Around the two-minute mark in the video above, Federer manages to pull off a flipped backhand down-the-line passing shot that stuns Djokovic and helps secure the victory in the last set of his victory after both greats have traded brilliant smashes from all over the court. When the match was over, he showed everyone how much the win meant to him by waving his finger in the air. Although Nadal crushed Federer in the championship match, it didn’t diminish the significance of this victory.
7) Semifinal of the 2011 US Open against Djokovic
Surprisingly, Federer found himself up two match points in the same round in New York just a year after losing two match points to his adversary in the semi-final. It was on his serve this time. And to save the opening match point, Djokovic came up with an absurd return this time. Then, on the second match point, Federer botched a straightforward forehand into the back of the net, clearly spooked by what Djokovic had just accomplished on the first match point. In a rare display of public annoyance following the game, Federer said that Djokovic didn’t seem to “believe much longer in winning.” It’s very disappointing to lose to someone like that because you get the impression that he was already psychologically unfocused. Just makes the fortunate shot at the last end, and you’re off.
8) Nadal in the Australian Open finals of 2017
Federer entered the Australian Open with little enthusiasm because his career had already been formally declared finished after he struggled with medical problems and subpar results in the majors. The same can be said about Nadal, who had just emerged from what was perhaps his worst stretch of his career. But in Melbourne, the two put on a performance. Nadal entered the match with an undefeated record against Federer, having discovered the secret to defeating him (high balls to the backhand side).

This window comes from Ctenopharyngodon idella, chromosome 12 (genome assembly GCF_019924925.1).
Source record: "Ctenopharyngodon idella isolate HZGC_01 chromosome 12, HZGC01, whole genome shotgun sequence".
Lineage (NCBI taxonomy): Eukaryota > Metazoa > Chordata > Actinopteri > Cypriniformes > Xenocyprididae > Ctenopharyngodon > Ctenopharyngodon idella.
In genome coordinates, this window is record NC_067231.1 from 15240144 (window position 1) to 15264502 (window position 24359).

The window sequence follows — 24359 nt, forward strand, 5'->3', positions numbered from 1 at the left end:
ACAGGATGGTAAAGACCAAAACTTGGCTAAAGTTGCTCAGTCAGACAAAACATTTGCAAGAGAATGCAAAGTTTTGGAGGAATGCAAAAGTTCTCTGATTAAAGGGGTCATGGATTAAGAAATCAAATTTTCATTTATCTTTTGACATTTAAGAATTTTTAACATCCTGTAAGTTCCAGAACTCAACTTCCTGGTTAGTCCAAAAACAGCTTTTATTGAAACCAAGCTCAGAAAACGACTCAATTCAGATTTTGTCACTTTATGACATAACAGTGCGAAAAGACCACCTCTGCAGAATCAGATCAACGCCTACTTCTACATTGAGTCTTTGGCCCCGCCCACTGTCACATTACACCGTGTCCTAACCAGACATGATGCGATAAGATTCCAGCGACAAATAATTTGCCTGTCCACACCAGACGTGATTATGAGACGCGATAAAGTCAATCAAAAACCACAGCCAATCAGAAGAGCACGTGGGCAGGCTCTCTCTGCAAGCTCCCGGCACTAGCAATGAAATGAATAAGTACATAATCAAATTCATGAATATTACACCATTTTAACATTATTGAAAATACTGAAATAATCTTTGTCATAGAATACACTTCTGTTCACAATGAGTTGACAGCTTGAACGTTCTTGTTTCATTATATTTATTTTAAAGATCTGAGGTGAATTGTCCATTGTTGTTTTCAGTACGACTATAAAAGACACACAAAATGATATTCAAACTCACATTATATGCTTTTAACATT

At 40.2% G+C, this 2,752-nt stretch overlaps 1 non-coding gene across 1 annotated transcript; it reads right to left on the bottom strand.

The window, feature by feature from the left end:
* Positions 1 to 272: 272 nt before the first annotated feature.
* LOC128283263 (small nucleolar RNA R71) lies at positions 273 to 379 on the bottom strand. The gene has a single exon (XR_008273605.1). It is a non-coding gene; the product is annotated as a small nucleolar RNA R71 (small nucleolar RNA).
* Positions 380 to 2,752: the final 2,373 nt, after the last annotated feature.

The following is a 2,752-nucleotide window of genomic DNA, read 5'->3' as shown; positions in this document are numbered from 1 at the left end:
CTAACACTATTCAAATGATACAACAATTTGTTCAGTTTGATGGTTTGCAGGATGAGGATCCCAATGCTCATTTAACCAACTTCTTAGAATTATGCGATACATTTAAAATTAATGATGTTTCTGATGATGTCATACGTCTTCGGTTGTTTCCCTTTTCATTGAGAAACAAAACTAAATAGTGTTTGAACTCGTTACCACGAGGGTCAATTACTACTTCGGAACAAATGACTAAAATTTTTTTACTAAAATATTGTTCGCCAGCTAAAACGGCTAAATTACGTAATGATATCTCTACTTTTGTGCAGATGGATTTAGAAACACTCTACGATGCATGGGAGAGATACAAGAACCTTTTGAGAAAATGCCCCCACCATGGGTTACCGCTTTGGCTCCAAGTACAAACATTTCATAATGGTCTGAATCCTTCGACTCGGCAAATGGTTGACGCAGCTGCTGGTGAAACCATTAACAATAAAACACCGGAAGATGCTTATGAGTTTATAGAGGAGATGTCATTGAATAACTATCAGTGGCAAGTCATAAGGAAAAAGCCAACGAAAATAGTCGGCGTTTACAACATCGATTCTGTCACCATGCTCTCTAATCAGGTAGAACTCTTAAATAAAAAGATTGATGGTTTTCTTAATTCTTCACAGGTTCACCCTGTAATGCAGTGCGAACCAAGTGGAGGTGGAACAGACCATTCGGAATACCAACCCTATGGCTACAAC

Federer’s backhand didn’t sag on this particular day. But as demonstrated by this play in the third set, which gave Federer a break point, it was his all-powerful forehand that delivered him the victory. Federer managed to hit a half-volley down the line with terrifying power, giving him an advantage (45 second mark above). The third act of Federer’s spectacular career would begin after he recovered from a break down in the fifth set to win the title.
9) Quarterfinal of the 2017 Miami Open versus Tomas Berdych
Okay, so this wasn’t a particularly significant game or competition for Federer (although he did win it). However, it must be included because the shot—a mid-court, high-in-the-air drop shot that absolutely duped Berdych—is so exceptional.
10) The Djokovic-Wimbledon final of 2019
It may seem unfair to end on a negative one for Federer, but the defeat disguised the startling realisation that, despite being just weeks away from turning 38, an old age in tennis, Federer was still just one grand slam victory away. It must have hurt that it all happened against Djokovic. The match was once again in Federer’s hands (around the 40-second mark above), but this time, he opted for conservative serves that Djokovic managed with what appeared to be ease. Federer, who was devastated by the outcome, remarked, “I don’t know what I feel right now. I just feel like it’s such an incredible opportunity missed, I can’t believe it .”
That may be the case, but given how often Federer came so near to perfection, mistakes like this stick out in his career.